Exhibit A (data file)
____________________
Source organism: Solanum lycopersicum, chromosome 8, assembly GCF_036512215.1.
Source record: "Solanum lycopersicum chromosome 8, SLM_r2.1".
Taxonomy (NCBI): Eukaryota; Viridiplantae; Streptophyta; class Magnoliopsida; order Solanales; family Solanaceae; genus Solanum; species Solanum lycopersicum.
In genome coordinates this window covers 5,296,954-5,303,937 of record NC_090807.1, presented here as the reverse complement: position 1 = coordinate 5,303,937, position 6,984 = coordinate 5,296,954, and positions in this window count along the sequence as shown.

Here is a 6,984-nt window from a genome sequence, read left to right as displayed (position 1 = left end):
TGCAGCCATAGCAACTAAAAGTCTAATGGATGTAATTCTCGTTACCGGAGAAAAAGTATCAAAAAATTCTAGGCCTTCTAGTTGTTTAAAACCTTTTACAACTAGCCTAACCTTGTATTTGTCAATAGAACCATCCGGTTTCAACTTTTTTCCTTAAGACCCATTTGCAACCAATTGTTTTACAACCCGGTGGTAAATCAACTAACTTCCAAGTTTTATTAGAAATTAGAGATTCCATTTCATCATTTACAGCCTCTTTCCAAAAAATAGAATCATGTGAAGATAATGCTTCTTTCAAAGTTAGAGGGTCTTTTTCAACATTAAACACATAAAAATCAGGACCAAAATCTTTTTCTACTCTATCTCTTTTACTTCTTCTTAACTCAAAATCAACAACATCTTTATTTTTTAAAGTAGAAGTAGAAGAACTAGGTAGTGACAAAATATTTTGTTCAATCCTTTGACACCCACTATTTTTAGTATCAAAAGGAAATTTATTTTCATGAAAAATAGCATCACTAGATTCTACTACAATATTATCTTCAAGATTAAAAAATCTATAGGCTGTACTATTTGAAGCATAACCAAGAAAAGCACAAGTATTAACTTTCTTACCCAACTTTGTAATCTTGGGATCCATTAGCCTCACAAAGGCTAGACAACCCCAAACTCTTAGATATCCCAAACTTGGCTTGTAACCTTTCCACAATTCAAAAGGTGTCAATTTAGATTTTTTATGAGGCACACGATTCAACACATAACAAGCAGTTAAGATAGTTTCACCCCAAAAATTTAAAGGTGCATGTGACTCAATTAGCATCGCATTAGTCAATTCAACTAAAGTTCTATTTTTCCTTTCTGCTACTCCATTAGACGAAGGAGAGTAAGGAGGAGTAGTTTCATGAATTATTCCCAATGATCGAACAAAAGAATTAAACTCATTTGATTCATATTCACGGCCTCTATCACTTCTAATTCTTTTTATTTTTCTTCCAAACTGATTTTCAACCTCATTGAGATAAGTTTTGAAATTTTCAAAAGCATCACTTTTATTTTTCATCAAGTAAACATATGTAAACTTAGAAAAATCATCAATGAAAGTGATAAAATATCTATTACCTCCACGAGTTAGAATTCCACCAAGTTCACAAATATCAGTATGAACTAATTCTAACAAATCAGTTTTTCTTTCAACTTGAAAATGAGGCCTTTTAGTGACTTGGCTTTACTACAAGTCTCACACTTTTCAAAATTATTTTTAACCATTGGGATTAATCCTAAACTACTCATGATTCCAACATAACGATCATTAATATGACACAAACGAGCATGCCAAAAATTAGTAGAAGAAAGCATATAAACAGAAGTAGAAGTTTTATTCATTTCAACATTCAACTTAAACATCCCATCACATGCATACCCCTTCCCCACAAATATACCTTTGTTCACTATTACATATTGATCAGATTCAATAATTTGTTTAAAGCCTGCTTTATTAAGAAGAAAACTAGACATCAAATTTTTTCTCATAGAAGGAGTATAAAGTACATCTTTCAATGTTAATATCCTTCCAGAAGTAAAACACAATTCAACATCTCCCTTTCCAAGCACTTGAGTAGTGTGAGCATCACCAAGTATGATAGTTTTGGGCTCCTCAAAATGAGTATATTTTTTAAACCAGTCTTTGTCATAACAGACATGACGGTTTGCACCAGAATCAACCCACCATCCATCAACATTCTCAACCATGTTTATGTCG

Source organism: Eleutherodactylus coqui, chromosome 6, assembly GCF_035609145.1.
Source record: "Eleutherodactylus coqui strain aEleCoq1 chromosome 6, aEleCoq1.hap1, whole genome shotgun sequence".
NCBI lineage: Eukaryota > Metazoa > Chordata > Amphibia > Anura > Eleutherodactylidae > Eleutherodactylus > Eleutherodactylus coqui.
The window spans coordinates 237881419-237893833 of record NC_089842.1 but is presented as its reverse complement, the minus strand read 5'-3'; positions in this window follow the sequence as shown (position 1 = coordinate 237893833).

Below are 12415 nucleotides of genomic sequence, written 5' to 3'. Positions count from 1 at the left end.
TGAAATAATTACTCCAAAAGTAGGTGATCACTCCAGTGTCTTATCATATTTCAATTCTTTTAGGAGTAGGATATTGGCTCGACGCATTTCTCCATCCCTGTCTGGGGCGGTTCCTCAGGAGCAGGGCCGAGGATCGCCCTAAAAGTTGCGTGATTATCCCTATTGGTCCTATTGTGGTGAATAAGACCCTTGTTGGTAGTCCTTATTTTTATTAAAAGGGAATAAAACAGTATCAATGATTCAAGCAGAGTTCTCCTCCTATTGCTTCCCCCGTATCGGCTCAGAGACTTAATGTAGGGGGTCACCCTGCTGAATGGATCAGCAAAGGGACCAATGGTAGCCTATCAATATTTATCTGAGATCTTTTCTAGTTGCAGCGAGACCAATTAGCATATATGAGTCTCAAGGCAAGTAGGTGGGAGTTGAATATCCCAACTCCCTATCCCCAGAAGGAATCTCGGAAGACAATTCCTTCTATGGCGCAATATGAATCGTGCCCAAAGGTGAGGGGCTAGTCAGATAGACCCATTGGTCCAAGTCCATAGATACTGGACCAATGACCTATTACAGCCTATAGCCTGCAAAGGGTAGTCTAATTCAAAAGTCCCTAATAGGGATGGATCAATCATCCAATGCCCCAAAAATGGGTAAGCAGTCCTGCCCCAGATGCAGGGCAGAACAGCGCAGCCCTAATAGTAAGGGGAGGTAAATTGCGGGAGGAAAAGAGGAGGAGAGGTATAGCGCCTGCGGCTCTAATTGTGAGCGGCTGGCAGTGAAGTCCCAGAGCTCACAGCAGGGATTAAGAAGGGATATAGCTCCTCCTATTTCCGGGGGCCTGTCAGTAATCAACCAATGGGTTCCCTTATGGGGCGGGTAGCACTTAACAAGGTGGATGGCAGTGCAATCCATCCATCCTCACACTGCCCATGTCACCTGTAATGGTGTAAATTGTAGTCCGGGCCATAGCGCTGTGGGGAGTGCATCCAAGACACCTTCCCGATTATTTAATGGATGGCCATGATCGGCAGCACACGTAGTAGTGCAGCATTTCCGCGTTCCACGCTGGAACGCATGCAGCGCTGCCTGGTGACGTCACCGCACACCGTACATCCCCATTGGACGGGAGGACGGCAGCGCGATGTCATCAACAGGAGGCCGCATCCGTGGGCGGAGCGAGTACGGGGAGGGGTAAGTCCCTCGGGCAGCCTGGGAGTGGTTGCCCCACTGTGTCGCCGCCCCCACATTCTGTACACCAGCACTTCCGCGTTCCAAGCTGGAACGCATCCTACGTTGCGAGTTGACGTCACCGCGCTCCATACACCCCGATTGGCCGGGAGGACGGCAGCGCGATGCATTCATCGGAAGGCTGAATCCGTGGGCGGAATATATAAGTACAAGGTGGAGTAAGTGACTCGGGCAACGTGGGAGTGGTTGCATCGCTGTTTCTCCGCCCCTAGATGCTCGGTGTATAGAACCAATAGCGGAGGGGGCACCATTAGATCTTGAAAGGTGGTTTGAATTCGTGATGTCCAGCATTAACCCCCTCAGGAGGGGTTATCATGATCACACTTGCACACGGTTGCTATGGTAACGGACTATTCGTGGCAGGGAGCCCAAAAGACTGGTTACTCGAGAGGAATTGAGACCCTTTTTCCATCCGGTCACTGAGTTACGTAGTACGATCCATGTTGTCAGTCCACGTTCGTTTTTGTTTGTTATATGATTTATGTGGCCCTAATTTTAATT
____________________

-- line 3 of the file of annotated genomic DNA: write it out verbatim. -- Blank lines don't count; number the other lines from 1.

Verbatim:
Taxonomy (NCBI): Eukaryota; Viridiplantae; Streptophyta; class Magnoliopsida; order Solanales; family Solanaceae; genus Solanum; species Solanum lycopersicum.